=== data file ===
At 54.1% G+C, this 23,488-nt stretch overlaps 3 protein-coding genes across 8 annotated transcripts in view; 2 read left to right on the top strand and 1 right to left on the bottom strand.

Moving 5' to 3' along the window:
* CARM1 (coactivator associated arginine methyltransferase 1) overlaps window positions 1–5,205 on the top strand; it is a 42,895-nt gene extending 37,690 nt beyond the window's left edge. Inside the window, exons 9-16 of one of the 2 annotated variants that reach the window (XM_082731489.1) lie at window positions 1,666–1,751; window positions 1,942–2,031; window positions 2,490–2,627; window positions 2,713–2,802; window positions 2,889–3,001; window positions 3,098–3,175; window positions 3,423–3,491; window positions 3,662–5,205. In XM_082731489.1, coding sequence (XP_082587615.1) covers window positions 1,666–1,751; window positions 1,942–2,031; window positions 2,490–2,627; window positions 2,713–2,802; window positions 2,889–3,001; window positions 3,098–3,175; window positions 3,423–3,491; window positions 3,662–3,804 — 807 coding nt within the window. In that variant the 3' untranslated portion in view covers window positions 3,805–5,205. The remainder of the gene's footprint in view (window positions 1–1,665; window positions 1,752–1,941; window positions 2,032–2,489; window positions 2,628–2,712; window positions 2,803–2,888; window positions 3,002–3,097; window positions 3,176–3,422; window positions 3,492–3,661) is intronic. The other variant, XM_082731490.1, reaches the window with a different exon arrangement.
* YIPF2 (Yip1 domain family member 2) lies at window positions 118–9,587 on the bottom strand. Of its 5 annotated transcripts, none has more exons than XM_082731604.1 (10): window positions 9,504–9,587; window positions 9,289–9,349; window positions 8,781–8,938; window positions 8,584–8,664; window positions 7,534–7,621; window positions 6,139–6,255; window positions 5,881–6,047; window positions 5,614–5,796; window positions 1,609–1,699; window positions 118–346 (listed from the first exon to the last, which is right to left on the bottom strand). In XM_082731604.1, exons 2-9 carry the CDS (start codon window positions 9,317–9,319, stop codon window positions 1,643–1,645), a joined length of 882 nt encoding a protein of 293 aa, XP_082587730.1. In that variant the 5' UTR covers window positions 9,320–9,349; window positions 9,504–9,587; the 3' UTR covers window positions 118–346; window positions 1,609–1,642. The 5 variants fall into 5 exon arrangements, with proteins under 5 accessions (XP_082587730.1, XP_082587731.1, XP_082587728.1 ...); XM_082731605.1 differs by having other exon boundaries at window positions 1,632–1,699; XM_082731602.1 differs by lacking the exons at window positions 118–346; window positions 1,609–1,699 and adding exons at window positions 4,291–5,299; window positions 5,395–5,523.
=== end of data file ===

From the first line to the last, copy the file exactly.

At 54.1% G+C, this 23,488-nt stretch overlaps 3 protein-coding genes across 8 annotated transcripts in view; 2 read left to right on the top strand and 1 right to left on the bottom strand.

Moving 5' to 3' along the window:
* CARM1 (coactivator associated arginine methyltransferase 1) overlaps window positions 1–5,205 on the top strand; it is a 42,895-nt gene extending 37,690 nt beyond the window's left edge. Inside the window, exons 9-16 of one of the 2 annotated variants that reach the window (XM_082731489.1) lie at window positions 1,666–1,751; window positions 1,942–2,031; window positions 2,490–2,627; window positions 2,713–2,802; window positions 2,889–3,001; window positions 3,098–3,175; window positions 3,423–3,491; window positions 3,662–5,205. In XM_082731489.1, coding sequence (XP_082587615.1) covers window positions 1,666–1,751; window positions 1,942–2,031; window positions 2,490–2,627; window positions 2,713–2,802; window positions 2,889–3,001; window positions 3,098–3,175; window positions 3,423–3,491; window positions 3,662–3,804 — 807 coding nt within the window. In that variant the 3' untranslated portion in view covers window positions 3,805–5,205. The remainder of the gene's footprint in view (window positions 1–1,665; window positions 1,752–1,941; window positions 2,032–2,489; window positions 2,628–2,712; window positions 2,803–2,888; window positions 3,002–3,097; window positions 3,176–3,422; window positions 3,492–3,661) is intronic. The other variant, XM_082731490.1, reaches the window with a different exon arrangement.
* YIPF2 (Yip1 domain family member 2) lies at window positions 118–9,587 on the bottom strand. Of its 5 annotated transcripts, none has more exons than XM_082731604.1 (10): window positions 9,504–9,587; window positions 9,289–9,349; window positions 8,781–8,938; window positions 8,584–8,664; window positions 7,534–7,621; window positions 6,139–6,255; window positions 5,881–6,047; window positions 5,614–5,796; window positions 1,609–1,699; window positions 118–346 (listed from the first exon to the last, which is right to left on the bottom strand). In XM_082731604.1, exons 2-9 carry the CDS (start codon window positions 9,317–9,319, stop codon window positions 1,643–1,645), a joined length of 882 nt encoding a protein of 293 aa, XP_082587730.1. In that variant the 5' UTR covers window positions 9,320–9,349; window positions 9,504–9,587; the 3' UTR covers window positions 118–346; window positions 1,609–1,642. The 5 variants fall into 5 exon arrangements, with proteins under 5 accessions (XP_082587730.1, XP_082587731.1, XP_082587728.1 ...); XM_082731605.1 differs by having other exon boundaries at window positions 1,632–1,699; XM_082731602.1 differs by lacking the exons at window positions 118–346; window positions 1,609–1,699 and adding exons at window positions 4,291–5,299; window positions 5,395–5,523.